Molecular motions in deeply supercooled melts and glasses are cooperative so that transporting a chemically rigid molecular unit (“bead”) requires concurrent rearrangement of a large number N* = (ξ/a)^{3} of surrounding beads, where ξ is the volumetric size of the cooperative region and a is the volumetric size of the bead (see diagram of a cooperative transition in Fig. 1). The cooperativity size N* has been computed (14) by using the RFOT methodology (14, 19, 20). It is equal to ≈20 at the temperature T _{c} of the crossover between collisional and activated transport (15) and grows to ≈200 near the glass transition temperature T _{g} (14). At the same time, the relaxation time of a cooperative transition grows by 12 orders of magnitude or so, according to a Vogel–Fulcherlike law (14). Here, F is the corresponding barrier, and τ_{0} is a molecular timescale, roughly a picosecond (33). Note that the RFOT theory is quantitative below T _{c}, when the transport is mostly activated, i.e., at viscosities >10 Poise or so (15). [At higher temperatures, transport is dominated by collisional effects (15).] Note also that the cooperativity size characterizes the length scale of the “dynamic heterogeneity.” The value of this length and its growth with lowering temperature, as predicted by the RFOT theory, have been confirmed by a number of distinct experimental techniques (34–36), also combined with detailed analyses of 4point dynamic correlations (37–39).
Because each region of size ξ with fixed boundaries is guaranteed to make a structural transition, typically, within time τ, one may speak of a “mosaic” of cooperative rearrangements (14). Note that a volume V > ξ^{3}, with fixed boundaries, will thus undergo a relaxation event typically on a timescale The relaxation times τ are actually distributed (17), and especially so in fragile liquids, leading to nonexponential relaxation (17), deviations from Stokes–Einstein hydrodynamics (21), and “decoupling” between momentum and charge transfer (16). In the course of a cooperative transition, the beads move sequentially, each by the Lindemann displacement at the mechanical stability edge, equal to onetenth of the molecular spacing: d _{L} ≃ a/10.
The Newtonian viscosity in the deeply supercooled regime is directly related to the average relaxation time and the Lindemann ratio. A detailed argument shows that (16): since the Lindemann ratio, d _{L}/a ≃ 0.1, changes at most by 10% within the relevant temperature range (33). The averaging is with respect to the barrier distribution. The result from Eq. 3 is consistent with the heuristic Maxwelltype expression: η ∼ K _{∞}〈τ〉_{F}, where K _{∞} is the highfrequency elastic constant of the aperiodic lattice, because of equipartition: k _{B}T ≃ K _{∞}(d _{L}/a)^{2} a ^{3}.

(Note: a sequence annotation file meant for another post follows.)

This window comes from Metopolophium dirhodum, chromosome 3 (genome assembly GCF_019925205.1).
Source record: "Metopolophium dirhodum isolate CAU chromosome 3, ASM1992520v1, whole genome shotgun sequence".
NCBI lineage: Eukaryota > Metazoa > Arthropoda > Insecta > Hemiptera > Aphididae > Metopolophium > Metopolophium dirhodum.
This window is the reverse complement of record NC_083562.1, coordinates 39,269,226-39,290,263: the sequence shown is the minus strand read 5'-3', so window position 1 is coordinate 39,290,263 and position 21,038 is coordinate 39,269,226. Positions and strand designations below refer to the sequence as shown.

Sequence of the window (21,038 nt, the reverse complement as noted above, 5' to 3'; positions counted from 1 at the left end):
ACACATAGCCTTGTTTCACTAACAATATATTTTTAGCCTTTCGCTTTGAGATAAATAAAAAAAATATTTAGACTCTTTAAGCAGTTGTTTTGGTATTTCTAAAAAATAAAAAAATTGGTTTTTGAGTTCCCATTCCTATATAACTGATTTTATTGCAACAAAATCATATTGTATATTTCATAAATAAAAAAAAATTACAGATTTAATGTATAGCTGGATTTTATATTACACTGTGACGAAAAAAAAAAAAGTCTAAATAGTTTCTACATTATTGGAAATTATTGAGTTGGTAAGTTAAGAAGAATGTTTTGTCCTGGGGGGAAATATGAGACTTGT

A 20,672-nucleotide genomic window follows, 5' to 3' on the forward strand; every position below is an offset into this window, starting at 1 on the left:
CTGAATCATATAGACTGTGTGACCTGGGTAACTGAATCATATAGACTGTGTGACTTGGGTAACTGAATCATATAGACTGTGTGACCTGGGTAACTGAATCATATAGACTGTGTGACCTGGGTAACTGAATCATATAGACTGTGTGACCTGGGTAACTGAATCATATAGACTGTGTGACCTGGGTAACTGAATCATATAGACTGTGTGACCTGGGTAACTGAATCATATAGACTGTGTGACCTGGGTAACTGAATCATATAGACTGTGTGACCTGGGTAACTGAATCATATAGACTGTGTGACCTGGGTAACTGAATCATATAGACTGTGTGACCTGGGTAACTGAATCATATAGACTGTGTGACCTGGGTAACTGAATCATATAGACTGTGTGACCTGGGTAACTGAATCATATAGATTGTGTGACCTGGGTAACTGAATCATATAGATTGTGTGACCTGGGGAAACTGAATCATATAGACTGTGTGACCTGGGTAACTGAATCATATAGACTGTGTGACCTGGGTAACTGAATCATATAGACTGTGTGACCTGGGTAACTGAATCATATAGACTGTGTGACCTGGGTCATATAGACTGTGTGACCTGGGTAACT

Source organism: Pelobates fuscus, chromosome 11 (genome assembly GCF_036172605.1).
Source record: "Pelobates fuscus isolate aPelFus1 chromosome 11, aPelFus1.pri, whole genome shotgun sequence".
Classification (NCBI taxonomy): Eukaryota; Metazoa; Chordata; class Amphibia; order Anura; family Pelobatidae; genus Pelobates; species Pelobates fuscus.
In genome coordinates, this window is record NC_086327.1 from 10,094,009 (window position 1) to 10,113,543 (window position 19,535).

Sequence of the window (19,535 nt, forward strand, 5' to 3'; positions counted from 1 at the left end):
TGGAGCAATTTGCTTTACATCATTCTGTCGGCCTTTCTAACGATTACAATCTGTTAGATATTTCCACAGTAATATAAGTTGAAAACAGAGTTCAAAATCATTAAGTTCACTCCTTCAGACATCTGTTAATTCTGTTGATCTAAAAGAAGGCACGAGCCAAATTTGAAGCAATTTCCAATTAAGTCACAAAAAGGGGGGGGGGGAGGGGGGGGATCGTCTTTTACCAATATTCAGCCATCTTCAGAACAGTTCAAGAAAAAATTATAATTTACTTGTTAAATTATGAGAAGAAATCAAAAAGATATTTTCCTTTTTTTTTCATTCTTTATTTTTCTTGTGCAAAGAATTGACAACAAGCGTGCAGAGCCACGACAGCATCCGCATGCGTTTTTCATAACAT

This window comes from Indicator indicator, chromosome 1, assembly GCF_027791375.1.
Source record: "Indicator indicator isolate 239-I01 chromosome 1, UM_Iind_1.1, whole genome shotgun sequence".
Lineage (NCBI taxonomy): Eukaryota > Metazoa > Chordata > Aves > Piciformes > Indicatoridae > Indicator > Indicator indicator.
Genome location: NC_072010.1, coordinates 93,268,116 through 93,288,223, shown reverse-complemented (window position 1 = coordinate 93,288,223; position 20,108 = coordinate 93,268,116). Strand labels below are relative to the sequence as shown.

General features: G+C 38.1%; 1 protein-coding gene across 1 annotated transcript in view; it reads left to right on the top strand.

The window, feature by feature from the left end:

Results
A review of the detailed argument (16) that led to Eq. 3 shows that it is also valid in the presence of external shear, which will act solely to modify 〈τ〉_{F}. The shear imposes additional relaxation in the immediate vicinity of each domain of size N*, which results in renewing the domain's environment and thereby provides an additional source of relaxation of the domain itself. Thus, the survival probability of the domain relaxation is the product of the survival probabilities of (i) the domain relaxation in the absence of shear and (ii) the boundary relaxation due to the shear. The shearinduced boundary relaxation is generally nonexponential and spatially heterogeneous, reflecting of the said distribution of barriers. Let us denote the survival probability of this excess relaxation as where we include the possibility that the probability distribution ψ(λ, r) is space dependent. It should be recognized immediately, however, that this distribution is significantly more narrow and spatially homogeneous than the intrinsic barrier distribution in the fluid. This is because each cooperative domain borders with a roughly spherical shell encompassing ≈30 regions that could relax, see Eq. 2 and Fig. 1, and hence samples a significantly averaged out relaxation rate.
In contrast with the externally imposed relaxation, the intrinsic liquid relaxation time at the boundary is approximately 〈τ〉_{F}/27, according to Eq. 2, because a thin spherical layer encompassing a volume ξ^{3} (the shaded region in Fig. 1) will relax every time a concentric sphere of volume ≃ (3ξ)^{3} = 27ξ^{3} relaxes (see Fig. 1). The average survival probability of the intrinsic relaxation of any domain of size N*, in the absence of the shearinduced relaxation, is p(t) = 〈e ^{−t/τ}〉_{F} (the averaging is over the barrier distribution). The survival probability of the shearinduced boundary relaxation is, again, p _{ex}(t) from Eq. 4. The full survival probability of the current state of a domain, in the presence of externally imposed shear, is the product of the two survival probabilities, as already mentioned: Here, F and λ in the subscript signify averaging with respect to the combined distribution of the two quantities, which, note, are generally correlated. The average waiting time, modified for the shear, is thus leading to a lowered viscosity: